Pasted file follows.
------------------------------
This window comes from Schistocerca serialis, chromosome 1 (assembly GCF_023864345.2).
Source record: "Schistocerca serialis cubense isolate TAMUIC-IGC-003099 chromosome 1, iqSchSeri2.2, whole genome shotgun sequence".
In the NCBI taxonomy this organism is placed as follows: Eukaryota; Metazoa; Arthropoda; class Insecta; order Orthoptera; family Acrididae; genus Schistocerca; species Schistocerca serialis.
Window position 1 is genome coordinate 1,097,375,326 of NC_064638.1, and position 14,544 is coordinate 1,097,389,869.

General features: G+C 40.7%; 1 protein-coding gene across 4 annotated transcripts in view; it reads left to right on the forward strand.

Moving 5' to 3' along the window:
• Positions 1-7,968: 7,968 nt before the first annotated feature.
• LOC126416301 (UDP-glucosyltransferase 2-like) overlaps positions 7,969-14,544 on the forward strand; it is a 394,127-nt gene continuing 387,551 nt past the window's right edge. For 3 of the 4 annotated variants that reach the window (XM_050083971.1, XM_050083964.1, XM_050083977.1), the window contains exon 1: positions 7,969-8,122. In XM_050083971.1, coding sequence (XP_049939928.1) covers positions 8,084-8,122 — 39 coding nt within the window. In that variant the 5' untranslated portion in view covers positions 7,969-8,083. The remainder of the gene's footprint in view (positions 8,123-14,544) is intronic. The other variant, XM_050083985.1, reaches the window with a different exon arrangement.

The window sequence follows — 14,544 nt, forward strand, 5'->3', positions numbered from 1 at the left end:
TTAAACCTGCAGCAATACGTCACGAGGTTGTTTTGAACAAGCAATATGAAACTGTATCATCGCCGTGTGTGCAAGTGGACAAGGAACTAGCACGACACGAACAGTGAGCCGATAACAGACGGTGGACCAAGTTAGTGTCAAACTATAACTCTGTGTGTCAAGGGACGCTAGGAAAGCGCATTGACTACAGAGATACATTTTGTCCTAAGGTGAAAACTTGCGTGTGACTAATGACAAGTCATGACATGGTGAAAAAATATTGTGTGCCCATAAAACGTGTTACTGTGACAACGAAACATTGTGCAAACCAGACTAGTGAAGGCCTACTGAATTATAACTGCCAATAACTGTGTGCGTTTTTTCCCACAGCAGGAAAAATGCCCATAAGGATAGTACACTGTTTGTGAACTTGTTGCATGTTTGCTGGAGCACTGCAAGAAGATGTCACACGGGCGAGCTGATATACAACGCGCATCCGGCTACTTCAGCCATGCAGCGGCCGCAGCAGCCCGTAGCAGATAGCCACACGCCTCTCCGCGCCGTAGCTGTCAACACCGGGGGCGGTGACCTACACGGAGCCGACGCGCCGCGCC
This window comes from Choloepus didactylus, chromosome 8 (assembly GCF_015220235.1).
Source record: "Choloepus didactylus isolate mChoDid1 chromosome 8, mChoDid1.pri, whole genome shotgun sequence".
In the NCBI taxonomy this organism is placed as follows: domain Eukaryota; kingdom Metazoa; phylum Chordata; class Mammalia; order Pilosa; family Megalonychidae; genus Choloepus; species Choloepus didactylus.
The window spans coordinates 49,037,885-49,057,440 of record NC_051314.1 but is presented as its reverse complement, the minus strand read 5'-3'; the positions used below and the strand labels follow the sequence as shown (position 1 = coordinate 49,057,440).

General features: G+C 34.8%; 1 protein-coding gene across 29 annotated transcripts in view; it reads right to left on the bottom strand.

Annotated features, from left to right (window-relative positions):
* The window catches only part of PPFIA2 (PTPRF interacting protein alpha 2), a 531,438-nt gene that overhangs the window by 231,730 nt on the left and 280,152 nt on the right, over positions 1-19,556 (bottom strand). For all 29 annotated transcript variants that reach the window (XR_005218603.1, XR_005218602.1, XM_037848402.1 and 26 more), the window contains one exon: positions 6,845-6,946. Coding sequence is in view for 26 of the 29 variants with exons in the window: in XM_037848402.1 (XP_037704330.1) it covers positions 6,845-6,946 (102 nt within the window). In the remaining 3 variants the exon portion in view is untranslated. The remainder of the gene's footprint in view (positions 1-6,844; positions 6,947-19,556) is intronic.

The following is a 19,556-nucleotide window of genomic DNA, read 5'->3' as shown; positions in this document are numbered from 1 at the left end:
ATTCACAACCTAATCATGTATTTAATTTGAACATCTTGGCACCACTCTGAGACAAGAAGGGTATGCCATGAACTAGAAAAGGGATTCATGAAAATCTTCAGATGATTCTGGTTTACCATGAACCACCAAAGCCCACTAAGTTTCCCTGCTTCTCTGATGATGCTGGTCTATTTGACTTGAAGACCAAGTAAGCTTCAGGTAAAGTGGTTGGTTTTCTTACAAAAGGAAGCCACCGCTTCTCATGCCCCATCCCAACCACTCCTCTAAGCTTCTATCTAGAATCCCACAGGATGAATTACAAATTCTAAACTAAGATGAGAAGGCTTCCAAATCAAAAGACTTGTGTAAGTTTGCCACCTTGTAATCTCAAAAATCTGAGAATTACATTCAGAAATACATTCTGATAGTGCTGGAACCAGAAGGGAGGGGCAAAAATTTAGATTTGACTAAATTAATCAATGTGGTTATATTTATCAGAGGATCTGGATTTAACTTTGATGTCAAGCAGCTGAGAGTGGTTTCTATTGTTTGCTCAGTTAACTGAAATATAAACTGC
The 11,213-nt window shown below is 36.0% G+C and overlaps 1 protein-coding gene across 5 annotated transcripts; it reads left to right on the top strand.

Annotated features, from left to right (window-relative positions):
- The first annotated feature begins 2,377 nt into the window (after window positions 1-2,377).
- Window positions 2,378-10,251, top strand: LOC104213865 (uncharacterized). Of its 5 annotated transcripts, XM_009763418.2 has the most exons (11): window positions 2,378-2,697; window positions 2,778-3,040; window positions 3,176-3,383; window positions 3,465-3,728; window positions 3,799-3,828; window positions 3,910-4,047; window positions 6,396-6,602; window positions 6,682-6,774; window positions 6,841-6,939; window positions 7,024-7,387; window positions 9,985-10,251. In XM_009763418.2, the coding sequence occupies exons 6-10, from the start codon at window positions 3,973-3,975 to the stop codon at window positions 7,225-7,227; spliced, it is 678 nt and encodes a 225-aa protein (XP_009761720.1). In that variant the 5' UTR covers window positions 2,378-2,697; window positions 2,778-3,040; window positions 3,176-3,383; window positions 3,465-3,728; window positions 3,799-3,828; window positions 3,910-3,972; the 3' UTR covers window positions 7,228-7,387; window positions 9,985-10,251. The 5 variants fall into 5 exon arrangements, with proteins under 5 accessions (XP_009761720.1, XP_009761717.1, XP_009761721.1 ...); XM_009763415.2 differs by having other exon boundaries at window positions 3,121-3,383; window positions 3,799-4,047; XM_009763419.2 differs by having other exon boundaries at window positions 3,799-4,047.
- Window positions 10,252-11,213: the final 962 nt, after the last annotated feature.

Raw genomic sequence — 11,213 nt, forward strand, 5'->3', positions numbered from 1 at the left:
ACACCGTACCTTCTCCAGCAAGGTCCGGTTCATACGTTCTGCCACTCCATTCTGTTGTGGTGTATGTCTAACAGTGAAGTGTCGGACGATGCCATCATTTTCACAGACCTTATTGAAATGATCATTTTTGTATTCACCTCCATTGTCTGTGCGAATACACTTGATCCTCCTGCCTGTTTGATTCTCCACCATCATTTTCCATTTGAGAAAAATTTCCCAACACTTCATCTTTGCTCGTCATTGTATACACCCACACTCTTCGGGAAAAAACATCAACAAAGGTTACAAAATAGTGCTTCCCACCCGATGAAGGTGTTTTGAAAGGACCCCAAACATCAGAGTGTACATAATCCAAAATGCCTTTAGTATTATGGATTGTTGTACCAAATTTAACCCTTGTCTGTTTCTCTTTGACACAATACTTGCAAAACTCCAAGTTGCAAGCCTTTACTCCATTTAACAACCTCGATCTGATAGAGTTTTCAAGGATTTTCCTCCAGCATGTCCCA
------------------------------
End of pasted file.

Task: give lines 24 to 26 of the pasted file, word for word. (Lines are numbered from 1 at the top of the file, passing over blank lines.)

- Window positions 10,252-11,213: the final 962 nt, after the last annotated feature.

Raw genomic sequence — 11,213 nt, forward strand, 5'->3', positions numbered from 1 at the left:
ACACCGTACCTTCTCCAGCAAGGTCCGGTTCATACGTTCTGCCACTCCATTCTGTTGTGGTGTATGTCTAACAGTGAAGTGTCGGACGATGCCATCATTTTCACAGACCTTATTGAAATGATCATTTTTGTATTCACCTCCATTGTCTGTGCGAATACACTTGATCCTCCTGCCTGTTTGATTCTCCACCATCATTTTCCATTTGAGAAAAATTTCCCAACACTTCATCTTTGCTCGTCATTGTATACACCCACACTCTTCGGGAAAAAACATCAACAAAGGTTACAAAATAGTGCTTCCCACCCGATGAAGGTGTTTTGAAAGGACCCCAAACATCAGAGTGTACATAATCCAAAATGCCTTTAGTATTATGGATTGTTGTACCAAATTTAACCCTTGTCTGTTTCTCTTTGACACAATACTTGCAAAACTCCAAGTTGCAAGCCTTTACTCCATTTAACAACCTCGATCTGATAGAGTTTTCAAGGATTTTCCTCCAGCATGTCCCA